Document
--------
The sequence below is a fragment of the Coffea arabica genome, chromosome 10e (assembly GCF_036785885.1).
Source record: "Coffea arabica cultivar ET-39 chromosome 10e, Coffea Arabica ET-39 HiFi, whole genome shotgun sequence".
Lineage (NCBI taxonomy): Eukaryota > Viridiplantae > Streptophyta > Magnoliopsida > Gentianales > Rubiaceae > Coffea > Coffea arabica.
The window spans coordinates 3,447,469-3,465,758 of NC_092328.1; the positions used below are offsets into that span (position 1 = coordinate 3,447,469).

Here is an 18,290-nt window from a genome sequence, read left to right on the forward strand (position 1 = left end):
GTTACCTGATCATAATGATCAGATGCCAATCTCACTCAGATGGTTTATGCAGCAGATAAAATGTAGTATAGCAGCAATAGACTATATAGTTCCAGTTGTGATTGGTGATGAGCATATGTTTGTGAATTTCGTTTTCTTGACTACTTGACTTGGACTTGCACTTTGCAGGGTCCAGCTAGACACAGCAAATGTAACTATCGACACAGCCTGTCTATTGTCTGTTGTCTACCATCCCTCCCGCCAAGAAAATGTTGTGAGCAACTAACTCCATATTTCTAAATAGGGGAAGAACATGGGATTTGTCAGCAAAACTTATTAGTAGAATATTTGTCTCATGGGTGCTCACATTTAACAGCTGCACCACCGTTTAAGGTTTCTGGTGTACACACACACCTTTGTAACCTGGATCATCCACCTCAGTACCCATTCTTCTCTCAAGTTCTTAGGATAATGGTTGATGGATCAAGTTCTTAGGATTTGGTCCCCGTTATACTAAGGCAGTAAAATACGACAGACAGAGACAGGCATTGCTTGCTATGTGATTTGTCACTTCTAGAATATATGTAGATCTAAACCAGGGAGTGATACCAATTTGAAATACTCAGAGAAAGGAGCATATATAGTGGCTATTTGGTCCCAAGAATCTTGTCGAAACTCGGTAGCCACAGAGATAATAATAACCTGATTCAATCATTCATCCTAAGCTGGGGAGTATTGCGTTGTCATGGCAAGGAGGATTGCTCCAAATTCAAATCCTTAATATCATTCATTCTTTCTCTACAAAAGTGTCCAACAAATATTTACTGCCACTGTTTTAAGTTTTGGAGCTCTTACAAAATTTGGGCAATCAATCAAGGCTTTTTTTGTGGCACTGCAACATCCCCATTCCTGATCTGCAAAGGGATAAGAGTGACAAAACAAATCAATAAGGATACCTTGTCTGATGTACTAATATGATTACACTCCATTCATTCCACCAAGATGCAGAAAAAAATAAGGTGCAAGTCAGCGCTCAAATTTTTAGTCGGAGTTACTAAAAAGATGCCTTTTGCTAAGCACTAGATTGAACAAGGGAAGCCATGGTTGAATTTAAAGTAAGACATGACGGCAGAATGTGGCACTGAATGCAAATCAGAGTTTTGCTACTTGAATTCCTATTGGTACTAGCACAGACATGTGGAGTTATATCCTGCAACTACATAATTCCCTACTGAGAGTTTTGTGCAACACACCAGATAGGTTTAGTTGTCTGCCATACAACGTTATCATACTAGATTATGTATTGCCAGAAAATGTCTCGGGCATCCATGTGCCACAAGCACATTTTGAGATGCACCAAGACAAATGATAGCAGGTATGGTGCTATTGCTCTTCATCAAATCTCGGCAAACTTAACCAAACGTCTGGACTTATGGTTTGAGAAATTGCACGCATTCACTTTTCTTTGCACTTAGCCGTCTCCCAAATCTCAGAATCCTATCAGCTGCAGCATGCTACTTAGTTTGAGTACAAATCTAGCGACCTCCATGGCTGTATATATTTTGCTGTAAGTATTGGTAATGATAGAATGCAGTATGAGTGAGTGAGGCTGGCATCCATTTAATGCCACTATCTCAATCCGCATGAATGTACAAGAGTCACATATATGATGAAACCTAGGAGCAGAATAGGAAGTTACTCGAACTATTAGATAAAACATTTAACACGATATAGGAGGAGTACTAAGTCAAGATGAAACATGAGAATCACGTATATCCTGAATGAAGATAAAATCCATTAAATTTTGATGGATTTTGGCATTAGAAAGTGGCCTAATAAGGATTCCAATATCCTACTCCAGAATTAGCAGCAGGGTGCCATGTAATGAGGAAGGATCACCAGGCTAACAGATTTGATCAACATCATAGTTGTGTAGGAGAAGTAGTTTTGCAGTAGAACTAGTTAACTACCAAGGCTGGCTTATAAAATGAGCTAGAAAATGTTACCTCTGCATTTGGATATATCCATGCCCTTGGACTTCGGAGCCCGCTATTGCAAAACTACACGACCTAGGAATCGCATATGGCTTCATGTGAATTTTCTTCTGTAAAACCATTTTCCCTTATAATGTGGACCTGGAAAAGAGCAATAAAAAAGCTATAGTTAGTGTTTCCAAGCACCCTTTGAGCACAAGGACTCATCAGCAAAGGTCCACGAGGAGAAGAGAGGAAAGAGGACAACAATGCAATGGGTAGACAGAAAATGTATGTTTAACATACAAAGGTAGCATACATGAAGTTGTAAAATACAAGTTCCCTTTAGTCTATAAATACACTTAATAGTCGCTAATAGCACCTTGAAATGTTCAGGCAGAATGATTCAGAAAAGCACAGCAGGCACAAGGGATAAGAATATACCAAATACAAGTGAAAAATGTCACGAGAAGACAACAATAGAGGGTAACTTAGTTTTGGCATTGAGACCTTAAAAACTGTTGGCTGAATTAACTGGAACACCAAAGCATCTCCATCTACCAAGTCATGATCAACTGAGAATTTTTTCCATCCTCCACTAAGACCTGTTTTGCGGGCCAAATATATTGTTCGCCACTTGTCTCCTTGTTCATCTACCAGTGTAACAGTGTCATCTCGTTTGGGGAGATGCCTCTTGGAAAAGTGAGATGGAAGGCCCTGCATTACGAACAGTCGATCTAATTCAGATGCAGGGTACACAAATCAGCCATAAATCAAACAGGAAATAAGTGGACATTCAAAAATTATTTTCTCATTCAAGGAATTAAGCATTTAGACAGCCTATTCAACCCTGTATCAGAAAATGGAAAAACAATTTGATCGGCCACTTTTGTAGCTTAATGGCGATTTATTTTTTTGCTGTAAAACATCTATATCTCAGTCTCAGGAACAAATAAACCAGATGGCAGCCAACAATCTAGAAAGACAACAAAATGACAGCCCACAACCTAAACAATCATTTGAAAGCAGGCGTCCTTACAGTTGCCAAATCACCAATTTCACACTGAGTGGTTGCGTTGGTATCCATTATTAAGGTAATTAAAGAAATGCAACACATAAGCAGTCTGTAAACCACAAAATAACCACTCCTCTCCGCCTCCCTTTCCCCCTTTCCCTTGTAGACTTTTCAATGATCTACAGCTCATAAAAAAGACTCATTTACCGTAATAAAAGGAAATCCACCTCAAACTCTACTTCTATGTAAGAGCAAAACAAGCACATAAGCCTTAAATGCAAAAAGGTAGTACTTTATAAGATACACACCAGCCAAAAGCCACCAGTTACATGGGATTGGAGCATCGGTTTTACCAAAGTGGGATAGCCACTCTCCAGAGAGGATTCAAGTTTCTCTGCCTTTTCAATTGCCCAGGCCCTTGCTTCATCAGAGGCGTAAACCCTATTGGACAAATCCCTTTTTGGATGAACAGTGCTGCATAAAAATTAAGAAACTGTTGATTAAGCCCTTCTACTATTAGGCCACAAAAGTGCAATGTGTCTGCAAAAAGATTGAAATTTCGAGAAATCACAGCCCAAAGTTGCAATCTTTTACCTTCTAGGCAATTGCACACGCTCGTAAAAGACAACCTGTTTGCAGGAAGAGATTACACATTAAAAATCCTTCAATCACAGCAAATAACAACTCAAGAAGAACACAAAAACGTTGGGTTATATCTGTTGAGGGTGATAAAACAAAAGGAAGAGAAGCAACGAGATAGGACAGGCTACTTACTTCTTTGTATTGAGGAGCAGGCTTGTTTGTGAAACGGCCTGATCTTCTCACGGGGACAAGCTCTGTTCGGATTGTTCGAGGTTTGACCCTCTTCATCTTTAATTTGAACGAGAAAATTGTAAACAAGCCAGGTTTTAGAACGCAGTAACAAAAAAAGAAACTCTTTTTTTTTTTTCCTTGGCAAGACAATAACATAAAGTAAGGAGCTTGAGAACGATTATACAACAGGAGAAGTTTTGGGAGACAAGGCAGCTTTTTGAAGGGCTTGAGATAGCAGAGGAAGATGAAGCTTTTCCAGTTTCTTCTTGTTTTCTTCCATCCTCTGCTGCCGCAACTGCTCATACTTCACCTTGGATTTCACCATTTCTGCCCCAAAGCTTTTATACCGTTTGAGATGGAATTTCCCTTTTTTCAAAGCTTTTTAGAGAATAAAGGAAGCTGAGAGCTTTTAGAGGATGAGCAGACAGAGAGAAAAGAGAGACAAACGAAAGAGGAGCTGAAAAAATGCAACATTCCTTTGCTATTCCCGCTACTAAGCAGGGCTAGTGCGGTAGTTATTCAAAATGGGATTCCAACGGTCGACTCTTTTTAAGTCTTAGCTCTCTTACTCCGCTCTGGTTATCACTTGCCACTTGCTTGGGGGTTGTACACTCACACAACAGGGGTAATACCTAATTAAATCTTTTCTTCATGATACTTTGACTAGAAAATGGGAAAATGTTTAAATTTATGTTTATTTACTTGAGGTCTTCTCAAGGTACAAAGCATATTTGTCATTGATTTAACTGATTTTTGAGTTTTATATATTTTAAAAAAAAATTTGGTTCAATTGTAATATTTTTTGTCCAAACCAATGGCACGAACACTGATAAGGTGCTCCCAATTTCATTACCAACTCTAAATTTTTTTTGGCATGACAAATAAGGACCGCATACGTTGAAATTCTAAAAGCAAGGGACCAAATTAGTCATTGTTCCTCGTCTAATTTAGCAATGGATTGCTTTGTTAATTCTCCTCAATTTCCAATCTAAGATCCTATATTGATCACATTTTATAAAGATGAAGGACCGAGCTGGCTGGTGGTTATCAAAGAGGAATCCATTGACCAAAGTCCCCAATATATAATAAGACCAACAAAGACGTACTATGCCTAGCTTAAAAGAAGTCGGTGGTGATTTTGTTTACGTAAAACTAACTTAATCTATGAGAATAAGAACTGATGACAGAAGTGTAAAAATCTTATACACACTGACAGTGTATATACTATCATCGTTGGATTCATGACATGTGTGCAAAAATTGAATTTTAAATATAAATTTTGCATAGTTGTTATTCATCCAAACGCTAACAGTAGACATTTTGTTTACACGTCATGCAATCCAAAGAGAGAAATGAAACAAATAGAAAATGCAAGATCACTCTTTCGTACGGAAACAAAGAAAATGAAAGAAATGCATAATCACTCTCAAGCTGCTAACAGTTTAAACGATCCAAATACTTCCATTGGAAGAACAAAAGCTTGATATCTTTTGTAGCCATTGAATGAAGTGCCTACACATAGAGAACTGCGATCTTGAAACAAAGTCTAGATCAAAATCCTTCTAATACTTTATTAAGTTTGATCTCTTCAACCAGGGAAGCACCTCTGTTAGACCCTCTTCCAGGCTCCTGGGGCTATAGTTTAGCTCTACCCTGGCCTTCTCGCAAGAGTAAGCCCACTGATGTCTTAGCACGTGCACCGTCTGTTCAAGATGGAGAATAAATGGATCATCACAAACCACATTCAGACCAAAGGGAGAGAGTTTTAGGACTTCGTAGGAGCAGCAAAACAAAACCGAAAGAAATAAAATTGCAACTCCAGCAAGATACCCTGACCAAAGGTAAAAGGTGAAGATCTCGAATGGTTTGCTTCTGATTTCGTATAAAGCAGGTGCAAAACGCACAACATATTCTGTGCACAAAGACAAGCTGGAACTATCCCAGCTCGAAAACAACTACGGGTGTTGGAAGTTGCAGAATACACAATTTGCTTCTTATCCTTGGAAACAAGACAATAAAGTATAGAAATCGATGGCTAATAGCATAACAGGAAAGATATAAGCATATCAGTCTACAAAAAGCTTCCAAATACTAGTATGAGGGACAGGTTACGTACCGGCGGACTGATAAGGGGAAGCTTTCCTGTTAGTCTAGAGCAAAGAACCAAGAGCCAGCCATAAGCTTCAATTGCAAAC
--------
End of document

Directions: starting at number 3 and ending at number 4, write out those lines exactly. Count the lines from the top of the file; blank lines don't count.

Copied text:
Lineage (NCBI taxonomy): Eukaryota > Viridiplantae > Streptophyta > Magnoliopsida > Gentianales > Rubiaceae > Coffea > Coffea arabica.
The window spans coordinates 3,447,469-3,465,758 of NC_092328.1; the positions used below are offsets into that span (position 1 = coordinate 3,447,469).